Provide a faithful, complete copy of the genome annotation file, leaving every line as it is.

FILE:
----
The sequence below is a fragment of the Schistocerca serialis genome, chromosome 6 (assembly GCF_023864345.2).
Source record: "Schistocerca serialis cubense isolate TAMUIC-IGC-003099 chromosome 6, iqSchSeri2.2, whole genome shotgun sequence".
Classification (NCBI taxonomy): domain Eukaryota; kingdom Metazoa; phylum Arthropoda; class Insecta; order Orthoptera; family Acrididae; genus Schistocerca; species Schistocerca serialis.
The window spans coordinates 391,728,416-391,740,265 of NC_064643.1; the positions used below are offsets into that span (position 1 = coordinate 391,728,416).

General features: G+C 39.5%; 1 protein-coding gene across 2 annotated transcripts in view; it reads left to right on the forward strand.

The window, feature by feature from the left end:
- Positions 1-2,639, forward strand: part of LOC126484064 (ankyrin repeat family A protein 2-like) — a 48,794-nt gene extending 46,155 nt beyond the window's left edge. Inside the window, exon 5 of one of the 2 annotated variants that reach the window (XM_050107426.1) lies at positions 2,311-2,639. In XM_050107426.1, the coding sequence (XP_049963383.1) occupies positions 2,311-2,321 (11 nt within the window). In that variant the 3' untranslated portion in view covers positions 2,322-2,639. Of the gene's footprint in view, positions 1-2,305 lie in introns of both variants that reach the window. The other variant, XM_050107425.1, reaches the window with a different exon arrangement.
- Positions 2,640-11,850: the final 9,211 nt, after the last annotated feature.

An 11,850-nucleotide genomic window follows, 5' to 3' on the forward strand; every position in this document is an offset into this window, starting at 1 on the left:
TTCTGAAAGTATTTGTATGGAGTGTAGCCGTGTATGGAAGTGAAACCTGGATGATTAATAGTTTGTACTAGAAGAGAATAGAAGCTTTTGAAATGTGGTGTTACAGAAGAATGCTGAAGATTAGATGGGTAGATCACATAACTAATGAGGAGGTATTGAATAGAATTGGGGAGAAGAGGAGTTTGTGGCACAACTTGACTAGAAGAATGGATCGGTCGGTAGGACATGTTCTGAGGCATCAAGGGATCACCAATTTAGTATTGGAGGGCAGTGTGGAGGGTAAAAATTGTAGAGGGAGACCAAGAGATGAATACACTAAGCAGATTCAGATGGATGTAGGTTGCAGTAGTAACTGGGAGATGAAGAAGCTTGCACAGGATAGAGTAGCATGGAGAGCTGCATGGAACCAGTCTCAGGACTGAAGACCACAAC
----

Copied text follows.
The sequence below is a fragment of the Schistocerca serialis genome, chromosome 6 (assembly GCF_023864345.2).
Source record: "Schistocerca serialis cubense isolate TAMUIC-IGC-003099 chromosome 6, iqSchSeri2.2, whole genome shotgun sequence".
Classification (NCBI taxonomy): domain Eukaryota; kingdom Metazoa; phylum Arthropoda; class Insecta; order Orthoptera; family Acrididae; genus Schistocerca; species Schistocerca serialis.
The window spans coordinates 391,728,416-391,740,265 of NC_064643.1; the positions used below are offsets into that span (position 1 = coordinate 391,728,416).

General features: G+C 39.5%; 1 protein-coding gene across 2 annotated transcripts in view; it reads left to right on the forward strand.

The window, feature by feature from the left end:
- Positions 1-2,639, forward strand: part of LOC126484064 (ankyrin repeat family A protein 2-like) — a 48,794-nt gene extending 46,155 nt beyond the window's left edge. Inside the window, exon 5 of one of the 2 annotated variants that reach the window (XM_050107426.1) lies at positions 2,311-2,639. In XM_050107426.1, the coding sequence (XP_049963383.1) occupies positions 2,311-2,321 (11 nt within the window). In that variant the 3' untranslated portion in view covers positions 2,322-2,639. Of the gene's footprint in view, positions 1-2,305 lie in introns of both variants that reach the window. The other variant, XM_050107425.1, reaches the window with a different exon arrangement.
- Positions 2,640-11,850: the final 9,211 nt, after the last annotated feature.

An 11,850-nucleotide genomic window follows, 5' to 3' on the forward strand; every position in this document is an offset into this window, starting at 1 on the left:
TTCTGAAAGTATTTGTATGGAGTGTAGCCGTGTATGGAAGTGAAACCTGGATGATTAATAGTTTGTACTAGAAGAGAATAGAAGCTTTTGAAATGTGGTGTTACAGAAGAATGCTGAAGATTAGATGGGTAGATCACATAACTAATGAGGAGGTATTGAATAGAATTGGGGAGAAGAGGAGTTTGTGGCACAACTTGACTAGAAGAATGGATCGGTCGGTAGGACATGTTCTGAGGCATCAAGGGATCACCAATTTAGTATTGGAGGGCAGTGTGGAGGGTAAAAATTGTAGAGGGAGACCAAGAGATGAATACACTAAGCAGATTCAGATGGATGTAGGTTGCAGTAGTAACTGGGAGATGAAGAAGCTTGCACAGGATAGAGTAGCATGGAGAGCTGCATGGAACCAGTCTCAGGACTGAAGACCACAAC